1. Intake and exhaust. The basic upgraded which get your engine breathing (intake) and exhaling (exhaust) better. For intake, typically a cold-air kit, which allows the engine to pull from cooler outside air, as opposed to hotter under-hood air is best. Exhaust is usually personal preference, no need to go for exotic materials like titanium but stainless steel will provide longer life. Sound level is a preference, not always an indication of how well the exhaust performs. With all of the suggestions I give, I would check online forums for other owners suggestions. You can sometimes find good advice, group discounts on parts, or even used parts at a good savings.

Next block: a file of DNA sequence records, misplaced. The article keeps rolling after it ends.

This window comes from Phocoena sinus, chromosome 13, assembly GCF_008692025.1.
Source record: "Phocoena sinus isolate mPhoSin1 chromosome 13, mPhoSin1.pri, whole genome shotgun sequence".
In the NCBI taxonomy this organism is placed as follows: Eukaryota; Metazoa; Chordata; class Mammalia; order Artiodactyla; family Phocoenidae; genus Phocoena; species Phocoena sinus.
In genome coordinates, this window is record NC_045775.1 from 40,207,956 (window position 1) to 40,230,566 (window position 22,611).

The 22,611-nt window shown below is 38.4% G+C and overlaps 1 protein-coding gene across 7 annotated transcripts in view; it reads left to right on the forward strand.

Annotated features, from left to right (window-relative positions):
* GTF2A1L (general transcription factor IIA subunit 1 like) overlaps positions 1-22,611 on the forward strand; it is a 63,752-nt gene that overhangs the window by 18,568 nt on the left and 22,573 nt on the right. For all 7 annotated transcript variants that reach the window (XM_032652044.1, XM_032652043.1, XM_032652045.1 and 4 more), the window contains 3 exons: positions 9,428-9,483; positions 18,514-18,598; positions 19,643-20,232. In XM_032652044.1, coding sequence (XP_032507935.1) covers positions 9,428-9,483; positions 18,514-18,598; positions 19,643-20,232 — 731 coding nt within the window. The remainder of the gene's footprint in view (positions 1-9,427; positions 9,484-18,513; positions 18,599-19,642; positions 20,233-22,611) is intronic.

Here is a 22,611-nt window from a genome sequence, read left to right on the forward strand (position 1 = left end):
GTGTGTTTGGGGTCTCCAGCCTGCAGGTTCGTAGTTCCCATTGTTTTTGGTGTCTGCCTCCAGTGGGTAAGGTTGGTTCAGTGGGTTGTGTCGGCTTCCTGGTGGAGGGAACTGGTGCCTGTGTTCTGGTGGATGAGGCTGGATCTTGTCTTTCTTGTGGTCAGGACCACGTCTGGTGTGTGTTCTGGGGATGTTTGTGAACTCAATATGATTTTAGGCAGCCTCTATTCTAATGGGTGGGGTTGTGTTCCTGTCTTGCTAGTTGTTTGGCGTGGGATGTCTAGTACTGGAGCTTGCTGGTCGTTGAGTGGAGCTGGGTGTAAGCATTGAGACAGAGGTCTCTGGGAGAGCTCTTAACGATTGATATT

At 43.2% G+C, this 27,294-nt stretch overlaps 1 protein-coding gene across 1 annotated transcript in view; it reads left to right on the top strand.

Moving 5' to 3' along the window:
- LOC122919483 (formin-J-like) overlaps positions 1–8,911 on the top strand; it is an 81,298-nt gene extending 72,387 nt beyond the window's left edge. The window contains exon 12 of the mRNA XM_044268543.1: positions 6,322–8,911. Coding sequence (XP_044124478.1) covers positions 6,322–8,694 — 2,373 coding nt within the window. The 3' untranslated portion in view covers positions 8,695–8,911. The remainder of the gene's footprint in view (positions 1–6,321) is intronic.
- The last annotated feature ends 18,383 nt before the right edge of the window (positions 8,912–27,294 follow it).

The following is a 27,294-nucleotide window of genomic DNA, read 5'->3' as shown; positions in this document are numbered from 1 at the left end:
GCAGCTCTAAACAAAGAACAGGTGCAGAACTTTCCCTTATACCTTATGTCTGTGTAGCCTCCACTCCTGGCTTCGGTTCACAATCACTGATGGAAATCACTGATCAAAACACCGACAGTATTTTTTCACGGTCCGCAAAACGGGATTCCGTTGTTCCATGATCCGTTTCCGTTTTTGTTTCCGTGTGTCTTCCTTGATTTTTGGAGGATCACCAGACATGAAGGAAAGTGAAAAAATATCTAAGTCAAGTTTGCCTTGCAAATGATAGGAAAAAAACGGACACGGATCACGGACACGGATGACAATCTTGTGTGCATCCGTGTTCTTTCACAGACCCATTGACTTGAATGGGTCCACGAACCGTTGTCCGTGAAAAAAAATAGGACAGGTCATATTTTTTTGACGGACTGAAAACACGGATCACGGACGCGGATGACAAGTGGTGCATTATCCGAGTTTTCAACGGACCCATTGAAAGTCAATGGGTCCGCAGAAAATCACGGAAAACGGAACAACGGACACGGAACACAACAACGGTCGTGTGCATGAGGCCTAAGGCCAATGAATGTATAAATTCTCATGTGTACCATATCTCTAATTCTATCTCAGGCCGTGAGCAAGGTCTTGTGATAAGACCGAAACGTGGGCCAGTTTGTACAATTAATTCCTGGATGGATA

2. Computer – Most car companies tune their engines for long life and err on the safe side when it comes to timing, fuel curves etc. There may be a chip or add-on tuner which you can add to give your car more performance.
3. Cam shafts – Not sure of your specific engine, but this would be my last recommendation however could be pricey. The camshaft tells the valves when to open and close, by telling the valve to open sooner, or longer you can get more fuel and air in to the engine, this will allow you to make more power. Not the easiest job to replace the camshafts, or the cheapest, so it’s probably the last step.
Now on to the turbo engine (if you have it)